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04-Apr-2015 21:22

"We need to be in a place where those children that are not yet born — we know those seven generations ahead of today — need to be in a place where they can stand, have their own land to stand on to be able to make choices, to be able to live in dignity." TIMELINE: PRECONTACT | FIRST CONTACT 1542 | FIRST EXPLORERS 1769 (What were they after?

| FIRST SETTLERS 1776 | MISSION PERIOD 1769-1823 | WARS | TREATY OF GUADALUPE HIDALGO 1848 | GOLD RUSH | GENOCIDE "IN THE NAME OF THE CHURCH" | 20TH CENTURY SURVIVAL | 21ST CENTURY & CULTURE | KUMEYAAY CASINOS | RESEARCH GUIDE | TRIBES & SOVEREIGNTYAfter hundreds of years of diligent archaeological research by experts and Kumeyaay museums full of hard tangible evidence, relics and artifacts gleaned from many hundreds of Southern California indigenous sites, it is widely accepted t If you or I are represented as the top block in this pyramid, all the mothers and fathers who got us to this point over hundreds of generations may be imagined as building blocks to create this symbolic metaphoric image.

They were combinations of soldiers, explorers and missionaries.

These non-native immigrants originally entered and settled in ancient Kumeyaay village of Kosa'aay (Cosoy) — known today as Old Town in San Diego, CA, located at the base of Presideo Hill.

Her Baja California ejido pictured in background, a rare old Kumeyaay polychrome olla clay artifact to right. Perhaps no ancient artifact weathers the passage of time more convincingly than exposed granite — pictured above is a large yoni sculpture carved in granite rock, and deep impressions drilled in a granite boulder called motars, morteres, metates, grinding holes.

Southern California has always been a haven of good weather, and good life. With ideal climate, and a land that they cared for and in turn provided a bounty of crops, game, and medicine. She is pictured on her reservation holding a large "mano" stone above a very old hole worn into a granite boulder, San Diego County, 2006.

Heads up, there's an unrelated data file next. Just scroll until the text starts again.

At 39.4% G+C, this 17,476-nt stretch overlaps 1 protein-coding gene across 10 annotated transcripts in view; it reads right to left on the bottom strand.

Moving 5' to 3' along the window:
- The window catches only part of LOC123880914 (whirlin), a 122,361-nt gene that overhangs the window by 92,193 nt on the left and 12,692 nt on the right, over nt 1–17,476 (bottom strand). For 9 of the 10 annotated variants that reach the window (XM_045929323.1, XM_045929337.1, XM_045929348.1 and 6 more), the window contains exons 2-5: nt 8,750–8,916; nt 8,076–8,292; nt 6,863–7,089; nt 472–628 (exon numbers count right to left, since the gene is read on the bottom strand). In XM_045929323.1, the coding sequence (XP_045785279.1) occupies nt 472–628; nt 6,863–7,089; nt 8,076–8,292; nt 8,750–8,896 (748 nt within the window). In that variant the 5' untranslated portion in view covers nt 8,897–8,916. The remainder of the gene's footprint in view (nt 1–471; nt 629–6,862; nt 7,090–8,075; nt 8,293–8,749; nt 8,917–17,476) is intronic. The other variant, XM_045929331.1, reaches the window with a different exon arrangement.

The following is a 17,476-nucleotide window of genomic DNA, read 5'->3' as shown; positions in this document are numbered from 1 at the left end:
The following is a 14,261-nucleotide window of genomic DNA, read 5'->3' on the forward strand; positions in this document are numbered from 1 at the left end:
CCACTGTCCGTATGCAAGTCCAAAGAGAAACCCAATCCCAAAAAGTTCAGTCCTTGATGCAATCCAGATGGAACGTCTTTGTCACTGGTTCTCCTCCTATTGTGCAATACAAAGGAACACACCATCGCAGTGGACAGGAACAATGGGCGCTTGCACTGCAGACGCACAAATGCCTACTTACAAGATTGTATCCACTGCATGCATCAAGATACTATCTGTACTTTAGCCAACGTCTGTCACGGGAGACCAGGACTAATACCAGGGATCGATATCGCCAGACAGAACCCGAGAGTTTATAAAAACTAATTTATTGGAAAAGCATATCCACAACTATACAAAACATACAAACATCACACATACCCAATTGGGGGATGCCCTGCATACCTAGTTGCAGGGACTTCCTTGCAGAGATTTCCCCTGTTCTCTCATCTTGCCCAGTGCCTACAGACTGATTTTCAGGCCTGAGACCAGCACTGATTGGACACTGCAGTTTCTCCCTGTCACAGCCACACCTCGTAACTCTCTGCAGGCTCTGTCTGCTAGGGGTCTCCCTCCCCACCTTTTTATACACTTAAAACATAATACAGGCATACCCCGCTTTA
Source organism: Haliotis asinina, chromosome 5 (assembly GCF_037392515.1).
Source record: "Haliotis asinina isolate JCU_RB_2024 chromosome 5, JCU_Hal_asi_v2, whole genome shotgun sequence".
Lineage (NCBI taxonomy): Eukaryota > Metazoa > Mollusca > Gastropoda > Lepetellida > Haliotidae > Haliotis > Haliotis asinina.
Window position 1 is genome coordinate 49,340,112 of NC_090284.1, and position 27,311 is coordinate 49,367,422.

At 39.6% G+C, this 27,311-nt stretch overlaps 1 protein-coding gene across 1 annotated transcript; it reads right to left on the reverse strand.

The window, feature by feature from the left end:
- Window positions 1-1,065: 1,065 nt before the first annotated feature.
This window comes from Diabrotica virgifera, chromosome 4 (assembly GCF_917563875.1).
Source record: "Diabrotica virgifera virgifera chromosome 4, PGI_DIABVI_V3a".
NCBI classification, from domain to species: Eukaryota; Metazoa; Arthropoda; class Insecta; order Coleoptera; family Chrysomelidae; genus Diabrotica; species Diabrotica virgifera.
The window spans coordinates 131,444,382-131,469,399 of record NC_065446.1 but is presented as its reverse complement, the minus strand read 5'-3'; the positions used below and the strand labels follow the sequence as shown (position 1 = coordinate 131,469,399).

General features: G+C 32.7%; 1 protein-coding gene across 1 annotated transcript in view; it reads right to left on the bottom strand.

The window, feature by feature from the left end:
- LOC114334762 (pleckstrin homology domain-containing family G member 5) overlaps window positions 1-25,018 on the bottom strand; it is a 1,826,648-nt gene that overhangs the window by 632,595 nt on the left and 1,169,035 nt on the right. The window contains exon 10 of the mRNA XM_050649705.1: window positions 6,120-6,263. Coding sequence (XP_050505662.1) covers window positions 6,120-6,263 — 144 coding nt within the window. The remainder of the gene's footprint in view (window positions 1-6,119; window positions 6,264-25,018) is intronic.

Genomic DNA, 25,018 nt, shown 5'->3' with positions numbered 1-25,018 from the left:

With little to no thought given to hardship of survival, the Kumeyaay were able to turn their thoughts to ways to improve their life. Traditional Kumeyaay food sources such as acorns and pine seeds, for example, were placed in these holes, then smashed and ground into meal using a mano stone tool.

Right map highlights the historical Kumeyaay ancestral homeland in gray prior to European intrusion — the dots on the modern left map show present-day locations of the seventeen small Kumeyaay Indian reservations at the turn of the 21st century.

The great CALIFORNIA GOLD RUSH of 1848-1855 brought a massive flood of some 300,000 gold prospectors and immigrants pouring into California during this seven-year period — effectively tripling California's population in seven years.

Her Baja California ejido pictured in background, a rare old Kumeyaay polychrome olla clay artifact to right. Perhaps no ancient artifact weathers the passage of time more convincingly than exposed granite — pictured above is a large yoni sculpture carved in granite rock, and deep impressions drilled in a granite boulder called motars, morteres, metates, grinding holes.

Southern California has always been a haven of good weather, and good life. With ideal climate, and a land that they cared for and in turn provided a bounty of crops, game, and medicine. She is pictured on her reservation holding a large "mano" stone above a very old hole worn into a granite boulder, San Diego County, 2006.

With little to no thought given to hardship of survival, the Kumeyaay were able to turn their thoughts to ways to improve their life. Traditional Kumeyaay food sources such as acorns and pine seeds, for example, were placed in these holes, then smashed and ground into meal using a mano stone tool.

Right map highlights the historical Kumeyaay ancestral homeland in gray prior to European intrusion — the dots on the modern left map show present-day locations of the seventeen small Kumeyaay Indian reservations at the turn of the 21st century.

The great CALIFORNIA GOLD RUSH of 1848-1855 brought a massive flood of some 300,000 gold prospectors and immigrants pouring into California during this seven-year period — effectively tripling California's population in seven years.

AS A NON-NATIVE WEBMASTER with superficial perspectives and OPINIONS on the Kumeyaay-DiegueƱo-Iipay-Tipay peoples, I feel it important to say that I've rarely heard San Diego Indians speak ill of or express bitterness over the past — they seem to be more interested in their present and future.